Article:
Mayor-President Joel Robideaux, in appointing interim directors for Lafayette Utilities System and the city's fiber operations, did not seek approval from consulting engineers as required in bond covenants.
Bond covenants are legally binding agreements between the issuer and purchaser of bonds with dos and don'ts designed to protect both parties in the transaction. LUS and the city sell bonds to finance construction.
The bond covenants state, "In the role as consulting engineer to the issuer, the consulting engineer is required to approve of the appointment of a chief operating officer."
Tony Georgis, managing director of NewGen Strategies and Solutions, said his consulting engineering firm was notified Robideaux appointed interim directors. The firm, he said, was not consulted about the appointments.
The mayor, Georgis said, sought legal counsel. He declined further comment.
Robideaux, in an email response to The Acadiana Advocate, wrote Tuesday, "The decision on an interim appointment was made after consultation with legal." It was determined, he said, that the bond covenant clause only applies to the appointment of a permanent director.
On Oct. 11, the day before an election to replace Robideaux, who chose not to run for a second term, he announced the appointment of Lowell Duhon as interim director of LUS and Kayla Miles as interim director of the fiber division. Duhon has been CAO for Lafayette Consolidated Government. He replaced Jeff Stewart, a long-time LUS engineer who was appointed interim director in July 2018 after the retirement of Director Terry Huval. Miles has been business manager of the fiber operations. She replaces Teles Fremin, appointed interim director of fiber in November 2018.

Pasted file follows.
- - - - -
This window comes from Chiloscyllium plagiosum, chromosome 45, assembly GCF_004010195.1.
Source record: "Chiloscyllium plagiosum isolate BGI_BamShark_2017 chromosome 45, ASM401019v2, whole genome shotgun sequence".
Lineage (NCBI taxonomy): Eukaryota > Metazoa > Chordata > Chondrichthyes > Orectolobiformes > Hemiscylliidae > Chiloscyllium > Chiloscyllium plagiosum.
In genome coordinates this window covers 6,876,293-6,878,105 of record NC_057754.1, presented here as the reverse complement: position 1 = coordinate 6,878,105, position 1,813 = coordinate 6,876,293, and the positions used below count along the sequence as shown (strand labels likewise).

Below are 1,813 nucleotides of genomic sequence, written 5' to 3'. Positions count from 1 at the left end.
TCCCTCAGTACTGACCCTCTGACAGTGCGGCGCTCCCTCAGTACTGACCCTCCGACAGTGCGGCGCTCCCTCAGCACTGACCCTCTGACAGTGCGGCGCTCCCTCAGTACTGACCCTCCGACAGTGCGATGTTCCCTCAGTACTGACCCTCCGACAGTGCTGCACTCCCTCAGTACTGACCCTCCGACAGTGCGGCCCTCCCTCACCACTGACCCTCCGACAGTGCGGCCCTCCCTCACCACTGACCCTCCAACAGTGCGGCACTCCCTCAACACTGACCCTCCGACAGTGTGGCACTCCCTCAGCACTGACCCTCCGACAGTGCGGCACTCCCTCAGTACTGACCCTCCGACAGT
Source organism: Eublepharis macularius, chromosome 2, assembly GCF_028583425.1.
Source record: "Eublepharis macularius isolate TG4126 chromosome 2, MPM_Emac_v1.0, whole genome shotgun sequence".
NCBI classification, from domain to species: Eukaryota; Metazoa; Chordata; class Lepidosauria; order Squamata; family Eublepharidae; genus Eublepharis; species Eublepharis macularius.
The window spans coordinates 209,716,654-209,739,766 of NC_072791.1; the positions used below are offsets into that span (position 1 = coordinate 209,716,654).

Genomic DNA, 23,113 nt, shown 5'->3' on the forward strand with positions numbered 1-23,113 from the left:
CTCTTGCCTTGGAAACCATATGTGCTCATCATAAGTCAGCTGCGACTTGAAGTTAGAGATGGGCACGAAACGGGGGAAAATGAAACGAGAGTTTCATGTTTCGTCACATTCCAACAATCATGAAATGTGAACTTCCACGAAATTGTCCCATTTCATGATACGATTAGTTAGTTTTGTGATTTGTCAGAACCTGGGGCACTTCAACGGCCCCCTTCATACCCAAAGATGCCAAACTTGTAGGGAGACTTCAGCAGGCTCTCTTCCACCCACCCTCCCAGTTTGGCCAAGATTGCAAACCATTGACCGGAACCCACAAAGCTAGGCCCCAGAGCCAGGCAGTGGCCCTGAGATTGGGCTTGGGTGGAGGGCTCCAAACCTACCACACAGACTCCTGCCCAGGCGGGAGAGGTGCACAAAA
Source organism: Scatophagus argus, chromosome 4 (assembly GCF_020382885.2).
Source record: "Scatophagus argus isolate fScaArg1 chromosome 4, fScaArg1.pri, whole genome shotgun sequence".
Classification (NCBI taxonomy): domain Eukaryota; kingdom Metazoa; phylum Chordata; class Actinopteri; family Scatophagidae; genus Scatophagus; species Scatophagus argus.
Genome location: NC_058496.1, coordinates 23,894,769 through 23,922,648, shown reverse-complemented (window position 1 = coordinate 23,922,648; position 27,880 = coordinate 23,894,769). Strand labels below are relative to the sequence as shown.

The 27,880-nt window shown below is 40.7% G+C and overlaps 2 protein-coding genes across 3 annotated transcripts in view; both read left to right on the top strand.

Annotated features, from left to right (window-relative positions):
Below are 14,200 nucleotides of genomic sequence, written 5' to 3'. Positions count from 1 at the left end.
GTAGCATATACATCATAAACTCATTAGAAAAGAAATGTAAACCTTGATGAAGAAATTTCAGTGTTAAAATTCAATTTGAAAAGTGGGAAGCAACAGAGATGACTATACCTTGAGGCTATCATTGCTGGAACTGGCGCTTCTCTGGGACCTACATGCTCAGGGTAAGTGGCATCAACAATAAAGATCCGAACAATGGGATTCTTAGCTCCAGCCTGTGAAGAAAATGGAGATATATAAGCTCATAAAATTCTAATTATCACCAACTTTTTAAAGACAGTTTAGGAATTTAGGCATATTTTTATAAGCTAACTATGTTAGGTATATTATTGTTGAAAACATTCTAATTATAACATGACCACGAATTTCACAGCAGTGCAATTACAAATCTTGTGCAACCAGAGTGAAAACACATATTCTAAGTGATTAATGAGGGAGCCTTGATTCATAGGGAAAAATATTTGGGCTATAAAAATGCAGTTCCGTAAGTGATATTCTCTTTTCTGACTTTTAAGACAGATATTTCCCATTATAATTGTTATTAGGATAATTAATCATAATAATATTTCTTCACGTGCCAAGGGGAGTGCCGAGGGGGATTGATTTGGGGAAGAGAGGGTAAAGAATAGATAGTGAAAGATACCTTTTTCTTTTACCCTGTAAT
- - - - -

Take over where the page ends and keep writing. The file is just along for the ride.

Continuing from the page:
The change "was initiated to facilitate an internal review of the operations on behalf of the Louisiana Public Service Commission, which has limited oversight of both entities," according to a news release.
Robideaux told The Advocate in an Oct. 11 email the PSC did not request or require he appoint new directors for the internal review into whether the fiber operations were improperly supplemented by LUS.
Both LUS and the fiber division are under review by the PSC for two self-reported findings of possible violations. After notifying the PSC, that state agency asked that a more in-depth "and internally unbiased review" of all LUS fiber interagency transactions be performed, which necessitated the staff changes, according to the prepared statement.
The incident reported to the PSC on April 14, 2018, involved LUS wastewater and electric divisions paying the fiber division more than $1 million over several years for service that wasn't used because the final connections were never made. The fiber division paid LUS back more than $1.7 million, which included interest.
Robideaux, in a meeting July 8 with PSC representatives, said he self-reported another instance where LUS paid the fiber division about $8 million since 2011 for a power outage monitoring service that wasn't necessary or financially justified, to the benefit of the fiber division. The mayor-president alleges the payments were a violation of PSC rules and the Local Government Fair Competition Act.
Robideaux and the City-Parish Council have since split LUS and the fiber operations.